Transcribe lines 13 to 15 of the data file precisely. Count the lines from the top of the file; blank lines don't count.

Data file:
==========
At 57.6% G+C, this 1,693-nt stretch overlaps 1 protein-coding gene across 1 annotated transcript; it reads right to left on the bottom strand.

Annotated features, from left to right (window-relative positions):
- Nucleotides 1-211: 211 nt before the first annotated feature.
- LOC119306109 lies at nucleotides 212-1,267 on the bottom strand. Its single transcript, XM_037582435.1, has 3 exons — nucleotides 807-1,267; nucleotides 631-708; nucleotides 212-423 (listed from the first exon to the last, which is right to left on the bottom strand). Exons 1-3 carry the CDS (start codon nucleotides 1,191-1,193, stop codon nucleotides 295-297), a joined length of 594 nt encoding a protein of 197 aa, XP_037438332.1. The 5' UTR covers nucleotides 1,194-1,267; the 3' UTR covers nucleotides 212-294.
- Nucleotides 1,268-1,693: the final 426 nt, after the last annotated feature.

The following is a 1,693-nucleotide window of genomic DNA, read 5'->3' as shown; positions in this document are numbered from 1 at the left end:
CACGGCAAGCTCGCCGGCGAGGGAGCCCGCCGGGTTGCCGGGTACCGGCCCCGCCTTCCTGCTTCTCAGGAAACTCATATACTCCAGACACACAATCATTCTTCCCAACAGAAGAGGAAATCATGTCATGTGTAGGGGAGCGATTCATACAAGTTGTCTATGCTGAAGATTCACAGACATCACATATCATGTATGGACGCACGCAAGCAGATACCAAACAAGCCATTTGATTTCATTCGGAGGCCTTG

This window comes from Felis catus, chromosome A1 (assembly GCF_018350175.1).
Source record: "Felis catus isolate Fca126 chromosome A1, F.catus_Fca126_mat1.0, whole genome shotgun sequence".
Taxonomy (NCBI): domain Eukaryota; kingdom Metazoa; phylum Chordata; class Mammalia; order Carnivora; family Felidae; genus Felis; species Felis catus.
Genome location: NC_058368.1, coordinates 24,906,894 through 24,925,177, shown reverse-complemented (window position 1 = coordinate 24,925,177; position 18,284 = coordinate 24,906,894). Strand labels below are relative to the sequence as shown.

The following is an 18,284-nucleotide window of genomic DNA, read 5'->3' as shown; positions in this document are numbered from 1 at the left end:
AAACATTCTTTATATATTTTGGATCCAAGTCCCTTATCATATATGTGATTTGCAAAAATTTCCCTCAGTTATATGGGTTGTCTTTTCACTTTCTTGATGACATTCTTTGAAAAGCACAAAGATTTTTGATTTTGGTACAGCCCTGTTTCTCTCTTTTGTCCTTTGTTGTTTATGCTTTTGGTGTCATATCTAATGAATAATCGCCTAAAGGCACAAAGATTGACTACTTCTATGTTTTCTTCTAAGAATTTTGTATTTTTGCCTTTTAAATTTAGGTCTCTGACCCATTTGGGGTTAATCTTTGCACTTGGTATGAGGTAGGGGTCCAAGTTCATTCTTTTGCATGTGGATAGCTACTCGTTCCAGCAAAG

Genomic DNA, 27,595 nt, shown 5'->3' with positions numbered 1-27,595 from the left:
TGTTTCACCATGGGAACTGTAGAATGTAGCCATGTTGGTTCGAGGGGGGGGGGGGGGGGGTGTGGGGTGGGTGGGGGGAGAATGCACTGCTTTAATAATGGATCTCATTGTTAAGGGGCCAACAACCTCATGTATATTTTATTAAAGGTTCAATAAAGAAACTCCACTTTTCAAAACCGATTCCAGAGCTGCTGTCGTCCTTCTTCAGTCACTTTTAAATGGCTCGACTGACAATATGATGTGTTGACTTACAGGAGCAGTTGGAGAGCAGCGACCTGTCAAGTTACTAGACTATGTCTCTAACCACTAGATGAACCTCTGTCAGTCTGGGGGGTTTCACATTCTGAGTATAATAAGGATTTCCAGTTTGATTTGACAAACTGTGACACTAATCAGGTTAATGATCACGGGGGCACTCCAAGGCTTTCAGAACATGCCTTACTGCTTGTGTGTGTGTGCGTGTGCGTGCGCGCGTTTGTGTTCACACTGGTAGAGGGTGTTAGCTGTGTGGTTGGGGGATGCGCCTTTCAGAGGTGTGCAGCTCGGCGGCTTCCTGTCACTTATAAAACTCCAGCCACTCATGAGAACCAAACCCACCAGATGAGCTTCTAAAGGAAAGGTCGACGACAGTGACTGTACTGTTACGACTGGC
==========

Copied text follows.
AAACATTCTTTATATATTTTGGATCCAAGTCCCTTATCATATATGTGATTTGCAAAAATTTCCCTCAGTTATATGGGTTGTCTTTTCACTTTCTTGATGACATTCTTTGAAAAGCACAAAGATTTTTGATTTTGGTACAGCCCTGTTTCTCTCTTTTGTCCTTTGTTGTTTATGCTTTTGGTGTCATATCTAATGAATAATCGCCTAAAGGCACAAAGATTGACTACTTCTATGTTTTCTTCTAAGAATTTTGTATTTTTGCCTTTTAAATTTAGGTCTCTGACCCATTTGGGGTTAATCTTTGCACTTGGTATGAGGTAGGGGTCCAAGTTCATTCTTTTGCATGTGGATAGCTACTCGTTCCAGCAAAG

Genomic DNA, 27,595 nt, shown 5'->3' with positions numbered 1-27,595 from the left:
TGTTTCACCATGGGAACTGTAGAATGTAGCCATGTTGGTTCGAGGGGGGGGGGGGGGGGGTGTGGGGTGGGTGGGGGGAGAATGCACTGCTTTAATAATGGATCTCATTGTTAAGGGGCCAACAACCTCATGTATATTTTATTAAAGGTTCAATAAAGAAACTCCACTTTTCAAAACCGATTCCAGAGCTGCTGTCGTCCTTCTTCAGTCACTTTTAAATGGCTCGACTGACAATATGATGTGTTGACTTACAGGAGCAGTTGGAGAGCAGCGACCTGTCAAGTTACTAGACTATGTCTCTAACCACTAGATGAACCTCTGTCAGTCTGGGGGGTTTCACATTCTGAGTATAATAAGGATTTCCAGTTTGATTTGACAAACTGTGACACTAATCAGGTTAATGATCACGGGGGCACTCCAAGGCTTTCAGAACATGCCTTACTGCTTGTGTGTGTGTGCGTGTGCGTGCGCGCGTTTGTGTTCACACTGGTAGAGGGTGTTAGCTGTGTGGTTGGGGGATGCGCCTTTCAGAGGTGTGCAGCTCGGCGGCTTCCTGTCACTTATAAAACTCCAGCCACTCATGAGAACCAAACCCACCAGATGAGCTTCTAAAGGAAAGGTCGACGACAGTGACTGTACTGTTACGACTGGC